The 41st president — and patriarch of one of America’s most well-known political families — died late Friday at his home in Houston, Texas. Serving in the White House from 1989 to 1993, the Yale-educated World War II veteran helped steer the world out of the Cold War following the collapse of the Soviet Union. His popularity soared after the swift coalition victory in the Gulf War, but was soon tarnished by a sputtering economy. Bush’s son, former President George W. Bush, called him “a man of the highest character.”
The Presidential Daily Brief
An earthquake that hit 7.0 on the Richter scale Friday has led to a tsunami warning being issued for the coastal areas near Anchorage. Videos were posted on social media showing students taking coverage under desks and items falling off store shelves. Drivers were asked to take “extreme caution” due to damage on the roads by the Ted Stevens Anchorage International Airport on Twitter. The Anchorage School District also posted from its account that they are assessing building safety and damage and will update the community when new information arises.
As world leaders descend on Buenos Aires, Argentina, today, the two-day summit promises to be the most action-packed — and tense — in a decade. While many are hoping for a breakthrough in the escalating trade war between Beijing and Washington, attention will also be focused on Ukraine’s ongoing conflict with Russia, the U.K.’s impending split from the EU, and the international outcry over the murder of dissident Saudi journalist Jamal Khashoggi. So packed is the agenda that one expert said the summit is “at risk of falling into disarray.”
If he’d built it, would they have come? Yesterday President Donald Trump’s former attorney pleaded guilty to lying about his work negotiating a Trump skyscraper in Moscow during the presidential campaign. Though eventually scuttled, the project apparently progressed further than Cohen initially told Congress — and included frequent contact with Russians, as well as the close involvement of Russian-born businessman and felon Felix Sater. Cohen and Sater reportedly discussed giving President Vladimir Putin a $50 million penthouse in the tower, though it’s unclear if Trump knew about the proposal.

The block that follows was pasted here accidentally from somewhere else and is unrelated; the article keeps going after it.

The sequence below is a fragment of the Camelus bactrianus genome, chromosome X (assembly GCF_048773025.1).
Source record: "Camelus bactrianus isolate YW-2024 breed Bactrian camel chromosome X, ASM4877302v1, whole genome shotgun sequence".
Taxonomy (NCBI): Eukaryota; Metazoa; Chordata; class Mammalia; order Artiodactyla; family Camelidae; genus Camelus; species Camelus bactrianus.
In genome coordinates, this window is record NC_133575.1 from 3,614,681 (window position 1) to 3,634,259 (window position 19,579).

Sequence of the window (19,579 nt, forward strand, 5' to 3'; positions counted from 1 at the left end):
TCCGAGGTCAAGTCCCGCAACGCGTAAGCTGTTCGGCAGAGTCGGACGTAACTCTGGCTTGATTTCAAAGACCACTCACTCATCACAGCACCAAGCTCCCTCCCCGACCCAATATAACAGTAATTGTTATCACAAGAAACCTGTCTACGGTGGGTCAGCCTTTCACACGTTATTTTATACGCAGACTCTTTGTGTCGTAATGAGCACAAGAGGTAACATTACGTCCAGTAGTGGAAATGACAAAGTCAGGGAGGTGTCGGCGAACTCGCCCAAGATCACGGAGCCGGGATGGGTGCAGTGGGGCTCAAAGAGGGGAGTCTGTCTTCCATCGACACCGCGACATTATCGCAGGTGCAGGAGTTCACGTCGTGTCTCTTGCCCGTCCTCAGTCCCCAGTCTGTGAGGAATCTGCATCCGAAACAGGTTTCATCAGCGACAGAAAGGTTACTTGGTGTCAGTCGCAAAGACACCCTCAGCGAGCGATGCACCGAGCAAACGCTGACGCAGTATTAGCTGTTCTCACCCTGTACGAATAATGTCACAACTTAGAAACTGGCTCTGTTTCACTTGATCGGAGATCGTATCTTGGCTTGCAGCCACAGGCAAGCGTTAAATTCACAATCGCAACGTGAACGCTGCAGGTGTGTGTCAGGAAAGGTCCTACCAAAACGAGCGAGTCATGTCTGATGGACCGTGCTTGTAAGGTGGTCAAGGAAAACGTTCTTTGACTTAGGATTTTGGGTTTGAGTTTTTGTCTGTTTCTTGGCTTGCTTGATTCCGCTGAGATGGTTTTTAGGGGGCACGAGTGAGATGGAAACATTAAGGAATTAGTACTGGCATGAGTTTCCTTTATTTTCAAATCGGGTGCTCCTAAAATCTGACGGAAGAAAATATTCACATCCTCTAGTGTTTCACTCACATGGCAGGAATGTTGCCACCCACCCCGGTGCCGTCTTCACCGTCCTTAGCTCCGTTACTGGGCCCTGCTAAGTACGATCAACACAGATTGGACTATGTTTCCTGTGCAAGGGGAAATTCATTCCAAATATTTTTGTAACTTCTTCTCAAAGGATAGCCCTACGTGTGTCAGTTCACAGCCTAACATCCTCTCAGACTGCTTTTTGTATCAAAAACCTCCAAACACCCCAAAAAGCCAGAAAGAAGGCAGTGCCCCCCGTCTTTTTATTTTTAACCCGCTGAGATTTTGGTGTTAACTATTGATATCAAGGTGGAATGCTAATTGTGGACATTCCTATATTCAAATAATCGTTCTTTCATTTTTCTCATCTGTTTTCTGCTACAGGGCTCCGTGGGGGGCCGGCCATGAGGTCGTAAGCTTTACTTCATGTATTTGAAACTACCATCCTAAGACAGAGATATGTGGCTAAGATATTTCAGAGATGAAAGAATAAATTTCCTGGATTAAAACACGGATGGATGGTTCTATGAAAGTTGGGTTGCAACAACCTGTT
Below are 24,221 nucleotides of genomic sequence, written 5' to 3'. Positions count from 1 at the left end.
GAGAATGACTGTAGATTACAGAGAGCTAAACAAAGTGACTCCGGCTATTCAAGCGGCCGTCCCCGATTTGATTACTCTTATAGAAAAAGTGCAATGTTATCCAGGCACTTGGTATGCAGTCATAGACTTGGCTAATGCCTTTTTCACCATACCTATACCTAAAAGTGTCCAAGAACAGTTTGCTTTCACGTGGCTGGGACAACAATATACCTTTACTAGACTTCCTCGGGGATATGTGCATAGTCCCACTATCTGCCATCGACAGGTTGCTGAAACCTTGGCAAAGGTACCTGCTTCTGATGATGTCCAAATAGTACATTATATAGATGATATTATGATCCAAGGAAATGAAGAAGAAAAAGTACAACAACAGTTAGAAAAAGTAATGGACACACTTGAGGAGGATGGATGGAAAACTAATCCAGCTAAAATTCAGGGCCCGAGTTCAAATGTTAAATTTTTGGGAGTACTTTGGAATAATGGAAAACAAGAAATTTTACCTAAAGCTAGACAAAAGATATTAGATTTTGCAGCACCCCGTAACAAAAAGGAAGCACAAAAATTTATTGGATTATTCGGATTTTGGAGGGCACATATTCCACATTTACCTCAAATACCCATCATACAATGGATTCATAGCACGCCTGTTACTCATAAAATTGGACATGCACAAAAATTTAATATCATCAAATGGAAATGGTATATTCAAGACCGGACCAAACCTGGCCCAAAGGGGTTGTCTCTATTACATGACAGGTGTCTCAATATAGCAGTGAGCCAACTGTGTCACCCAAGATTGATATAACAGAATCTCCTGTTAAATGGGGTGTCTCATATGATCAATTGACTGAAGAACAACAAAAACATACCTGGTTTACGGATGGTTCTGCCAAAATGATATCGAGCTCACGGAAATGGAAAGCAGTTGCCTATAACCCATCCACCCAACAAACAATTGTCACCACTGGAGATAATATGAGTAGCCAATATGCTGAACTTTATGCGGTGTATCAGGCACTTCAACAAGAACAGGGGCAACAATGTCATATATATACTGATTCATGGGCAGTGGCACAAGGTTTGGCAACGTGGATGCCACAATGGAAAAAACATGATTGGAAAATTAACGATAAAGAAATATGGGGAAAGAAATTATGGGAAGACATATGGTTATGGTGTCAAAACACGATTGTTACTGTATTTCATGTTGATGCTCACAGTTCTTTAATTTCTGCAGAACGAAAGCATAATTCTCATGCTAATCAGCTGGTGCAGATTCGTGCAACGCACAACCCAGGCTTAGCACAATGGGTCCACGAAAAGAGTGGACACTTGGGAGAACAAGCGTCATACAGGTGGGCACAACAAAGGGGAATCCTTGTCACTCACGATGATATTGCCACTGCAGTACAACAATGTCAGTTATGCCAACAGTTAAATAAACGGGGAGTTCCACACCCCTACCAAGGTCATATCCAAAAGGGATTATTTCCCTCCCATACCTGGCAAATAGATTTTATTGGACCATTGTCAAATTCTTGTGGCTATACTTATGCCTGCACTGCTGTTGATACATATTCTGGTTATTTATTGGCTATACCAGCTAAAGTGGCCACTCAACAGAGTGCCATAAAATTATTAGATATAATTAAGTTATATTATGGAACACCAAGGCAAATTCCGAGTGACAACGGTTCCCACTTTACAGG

After Russia seized three Ukrainian naval vessels near Crimea last weekend, Kiev imposed martial law for 30 days. Now it’s barred all Russian men between the ages of 16 and 60 from traveling to Ukraine amid growing fears of more Russian attacks. The move — aimed at preventing the formation of what President Petro Poroshenko called “private armies” — also follows President Trump’s cancellation of his planned meeting with President Putin at the G-20 summit. Russia’s foreign ministry said it would not respond to Ukraine’s ban with similar measures.
According to The New York Times, the social network’s second-in-command told employees to dig into billionaire George Soros’ financial interests after he publicly criticized Facebook. The request, reportedly to determine if the progressive philanthropist stood to benefit from harming the company, suggests Sandberg was directly involved in a controversial campaign against Soros. Last week, Facebook’s outgoing head of communications and public policy admitted hiring GOP-linked firm Definers Public Affairs for the job. Facebook claims the research was already underway when Sandberg asked if Soros had shorted company stock.